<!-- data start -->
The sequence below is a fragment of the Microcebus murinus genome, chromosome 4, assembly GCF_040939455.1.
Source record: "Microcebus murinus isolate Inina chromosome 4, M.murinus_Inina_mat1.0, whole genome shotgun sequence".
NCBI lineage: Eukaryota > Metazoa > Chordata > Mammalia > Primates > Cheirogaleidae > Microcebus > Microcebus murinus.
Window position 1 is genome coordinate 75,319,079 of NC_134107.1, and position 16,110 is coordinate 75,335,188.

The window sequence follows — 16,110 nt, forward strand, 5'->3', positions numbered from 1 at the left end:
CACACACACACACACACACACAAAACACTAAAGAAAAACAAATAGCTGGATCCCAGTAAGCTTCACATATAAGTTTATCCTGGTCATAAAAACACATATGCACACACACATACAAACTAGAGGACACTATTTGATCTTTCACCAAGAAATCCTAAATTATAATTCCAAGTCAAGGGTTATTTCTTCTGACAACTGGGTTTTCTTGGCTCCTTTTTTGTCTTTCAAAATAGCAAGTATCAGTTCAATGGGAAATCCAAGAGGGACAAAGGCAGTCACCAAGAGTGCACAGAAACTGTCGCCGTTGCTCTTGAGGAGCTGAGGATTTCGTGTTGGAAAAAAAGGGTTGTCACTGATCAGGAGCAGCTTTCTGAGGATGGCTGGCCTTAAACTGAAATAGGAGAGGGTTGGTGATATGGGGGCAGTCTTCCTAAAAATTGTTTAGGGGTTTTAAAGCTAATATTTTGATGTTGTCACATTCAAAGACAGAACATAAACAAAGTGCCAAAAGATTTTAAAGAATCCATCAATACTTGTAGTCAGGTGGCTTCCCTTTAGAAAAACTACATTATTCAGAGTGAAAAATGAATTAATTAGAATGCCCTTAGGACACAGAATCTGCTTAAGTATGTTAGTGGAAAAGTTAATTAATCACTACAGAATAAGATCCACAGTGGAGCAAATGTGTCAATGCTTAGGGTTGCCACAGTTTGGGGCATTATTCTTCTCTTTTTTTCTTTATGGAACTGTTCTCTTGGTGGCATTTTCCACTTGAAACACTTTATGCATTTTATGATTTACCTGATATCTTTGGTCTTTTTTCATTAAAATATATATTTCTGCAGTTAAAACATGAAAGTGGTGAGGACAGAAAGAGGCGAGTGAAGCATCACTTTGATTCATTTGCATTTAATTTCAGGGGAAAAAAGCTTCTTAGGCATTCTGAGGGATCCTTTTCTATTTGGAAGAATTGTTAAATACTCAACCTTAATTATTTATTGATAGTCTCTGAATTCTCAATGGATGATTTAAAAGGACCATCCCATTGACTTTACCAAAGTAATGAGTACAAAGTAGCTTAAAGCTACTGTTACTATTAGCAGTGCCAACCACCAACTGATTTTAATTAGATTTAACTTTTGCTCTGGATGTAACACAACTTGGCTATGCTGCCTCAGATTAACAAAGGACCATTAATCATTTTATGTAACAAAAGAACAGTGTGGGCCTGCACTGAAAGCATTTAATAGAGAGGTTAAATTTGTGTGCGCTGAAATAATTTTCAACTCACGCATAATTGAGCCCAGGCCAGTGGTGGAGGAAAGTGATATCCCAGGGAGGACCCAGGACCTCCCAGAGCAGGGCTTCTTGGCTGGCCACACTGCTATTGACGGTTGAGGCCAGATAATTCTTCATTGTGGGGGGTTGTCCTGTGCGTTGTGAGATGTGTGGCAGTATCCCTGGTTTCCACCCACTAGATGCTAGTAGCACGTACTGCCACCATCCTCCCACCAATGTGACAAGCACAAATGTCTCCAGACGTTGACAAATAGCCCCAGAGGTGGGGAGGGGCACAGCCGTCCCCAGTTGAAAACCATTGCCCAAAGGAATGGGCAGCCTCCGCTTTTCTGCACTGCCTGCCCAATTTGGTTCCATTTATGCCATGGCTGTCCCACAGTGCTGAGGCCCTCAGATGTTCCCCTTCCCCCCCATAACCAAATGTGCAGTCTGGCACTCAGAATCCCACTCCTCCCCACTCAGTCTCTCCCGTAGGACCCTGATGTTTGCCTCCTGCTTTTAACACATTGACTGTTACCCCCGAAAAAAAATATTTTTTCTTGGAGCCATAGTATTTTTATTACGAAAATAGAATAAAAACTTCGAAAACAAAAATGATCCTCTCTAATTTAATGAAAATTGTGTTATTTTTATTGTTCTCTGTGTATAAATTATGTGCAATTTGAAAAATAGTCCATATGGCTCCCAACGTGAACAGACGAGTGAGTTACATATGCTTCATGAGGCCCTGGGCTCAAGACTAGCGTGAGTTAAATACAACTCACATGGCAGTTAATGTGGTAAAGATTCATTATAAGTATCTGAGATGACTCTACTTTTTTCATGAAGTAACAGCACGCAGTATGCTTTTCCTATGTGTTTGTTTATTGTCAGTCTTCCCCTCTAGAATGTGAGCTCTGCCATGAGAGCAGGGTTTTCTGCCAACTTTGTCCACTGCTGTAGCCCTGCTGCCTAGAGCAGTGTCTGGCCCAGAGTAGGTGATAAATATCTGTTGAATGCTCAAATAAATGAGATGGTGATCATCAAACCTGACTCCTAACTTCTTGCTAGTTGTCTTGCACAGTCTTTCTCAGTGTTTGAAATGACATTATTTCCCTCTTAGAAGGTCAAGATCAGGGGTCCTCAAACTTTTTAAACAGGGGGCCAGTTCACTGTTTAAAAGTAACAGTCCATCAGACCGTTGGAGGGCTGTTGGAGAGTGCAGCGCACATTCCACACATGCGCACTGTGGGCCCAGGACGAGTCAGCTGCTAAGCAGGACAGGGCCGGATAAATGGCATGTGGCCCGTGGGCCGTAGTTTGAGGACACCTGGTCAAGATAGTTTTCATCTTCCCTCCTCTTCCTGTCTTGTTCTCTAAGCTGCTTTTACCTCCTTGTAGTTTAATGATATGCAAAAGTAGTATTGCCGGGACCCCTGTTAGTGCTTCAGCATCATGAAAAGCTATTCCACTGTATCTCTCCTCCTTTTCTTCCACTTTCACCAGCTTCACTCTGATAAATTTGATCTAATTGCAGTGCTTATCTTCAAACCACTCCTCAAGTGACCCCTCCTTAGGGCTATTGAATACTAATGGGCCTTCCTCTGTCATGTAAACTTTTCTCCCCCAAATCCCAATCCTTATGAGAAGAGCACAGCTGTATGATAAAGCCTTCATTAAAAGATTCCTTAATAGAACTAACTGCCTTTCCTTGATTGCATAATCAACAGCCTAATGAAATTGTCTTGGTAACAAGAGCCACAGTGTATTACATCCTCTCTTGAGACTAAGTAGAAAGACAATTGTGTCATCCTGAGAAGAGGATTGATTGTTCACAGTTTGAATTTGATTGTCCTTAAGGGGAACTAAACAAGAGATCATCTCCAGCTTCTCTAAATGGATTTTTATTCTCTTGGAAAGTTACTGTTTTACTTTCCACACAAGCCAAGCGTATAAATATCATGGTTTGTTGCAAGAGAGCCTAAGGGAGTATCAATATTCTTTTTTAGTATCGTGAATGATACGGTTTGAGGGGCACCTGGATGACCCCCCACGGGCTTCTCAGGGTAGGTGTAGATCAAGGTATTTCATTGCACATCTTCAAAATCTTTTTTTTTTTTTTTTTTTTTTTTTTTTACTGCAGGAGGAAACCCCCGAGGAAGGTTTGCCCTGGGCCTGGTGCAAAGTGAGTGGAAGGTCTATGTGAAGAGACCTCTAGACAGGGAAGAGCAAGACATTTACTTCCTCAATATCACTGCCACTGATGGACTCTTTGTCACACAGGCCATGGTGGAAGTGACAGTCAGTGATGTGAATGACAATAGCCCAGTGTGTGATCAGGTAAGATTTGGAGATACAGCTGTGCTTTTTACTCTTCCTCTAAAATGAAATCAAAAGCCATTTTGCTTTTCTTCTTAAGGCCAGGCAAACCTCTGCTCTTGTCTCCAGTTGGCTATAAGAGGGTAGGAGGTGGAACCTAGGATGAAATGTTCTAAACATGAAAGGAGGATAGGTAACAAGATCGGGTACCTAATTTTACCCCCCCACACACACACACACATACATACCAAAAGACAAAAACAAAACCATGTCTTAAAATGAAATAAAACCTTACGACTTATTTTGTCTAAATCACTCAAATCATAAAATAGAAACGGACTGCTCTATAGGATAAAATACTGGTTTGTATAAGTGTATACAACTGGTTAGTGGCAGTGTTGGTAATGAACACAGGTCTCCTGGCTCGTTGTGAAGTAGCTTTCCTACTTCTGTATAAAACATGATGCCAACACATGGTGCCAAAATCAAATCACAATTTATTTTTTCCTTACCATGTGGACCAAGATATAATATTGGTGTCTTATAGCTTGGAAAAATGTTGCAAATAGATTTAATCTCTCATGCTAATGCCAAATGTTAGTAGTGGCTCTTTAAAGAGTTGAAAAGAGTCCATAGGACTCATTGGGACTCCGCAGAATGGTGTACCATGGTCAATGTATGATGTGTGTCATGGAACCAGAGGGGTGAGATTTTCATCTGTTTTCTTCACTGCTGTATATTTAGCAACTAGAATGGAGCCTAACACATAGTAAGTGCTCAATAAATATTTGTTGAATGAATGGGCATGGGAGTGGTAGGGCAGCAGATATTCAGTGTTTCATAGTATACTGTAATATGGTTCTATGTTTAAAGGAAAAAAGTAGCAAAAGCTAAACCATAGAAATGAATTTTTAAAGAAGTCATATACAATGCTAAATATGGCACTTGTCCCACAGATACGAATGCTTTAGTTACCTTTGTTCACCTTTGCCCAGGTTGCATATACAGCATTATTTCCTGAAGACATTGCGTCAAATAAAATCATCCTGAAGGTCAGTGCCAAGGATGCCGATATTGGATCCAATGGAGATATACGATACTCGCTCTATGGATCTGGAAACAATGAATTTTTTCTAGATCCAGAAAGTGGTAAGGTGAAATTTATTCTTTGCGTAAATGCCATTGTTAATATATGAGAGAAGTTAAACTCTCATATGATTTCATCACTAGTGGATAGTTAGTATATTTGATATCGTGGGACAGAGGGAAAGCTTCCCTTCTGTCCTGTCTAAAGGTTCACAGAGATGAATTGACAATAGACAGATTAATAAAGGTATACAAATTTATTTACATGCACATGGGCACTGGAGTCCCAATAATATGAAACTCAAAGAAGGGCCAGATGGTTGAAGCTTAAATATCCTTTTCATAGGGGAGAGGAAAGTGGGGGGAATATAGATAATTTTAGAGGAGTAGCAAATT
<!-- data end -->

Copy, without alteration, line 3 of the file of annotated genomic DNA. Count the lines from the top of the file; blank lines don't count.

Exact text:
NCBI lineage: Eukaryota > Metazoa > Chordata > Mammalia > Primates > Cheirogaleidae > Microcebus > Microcebus murinus.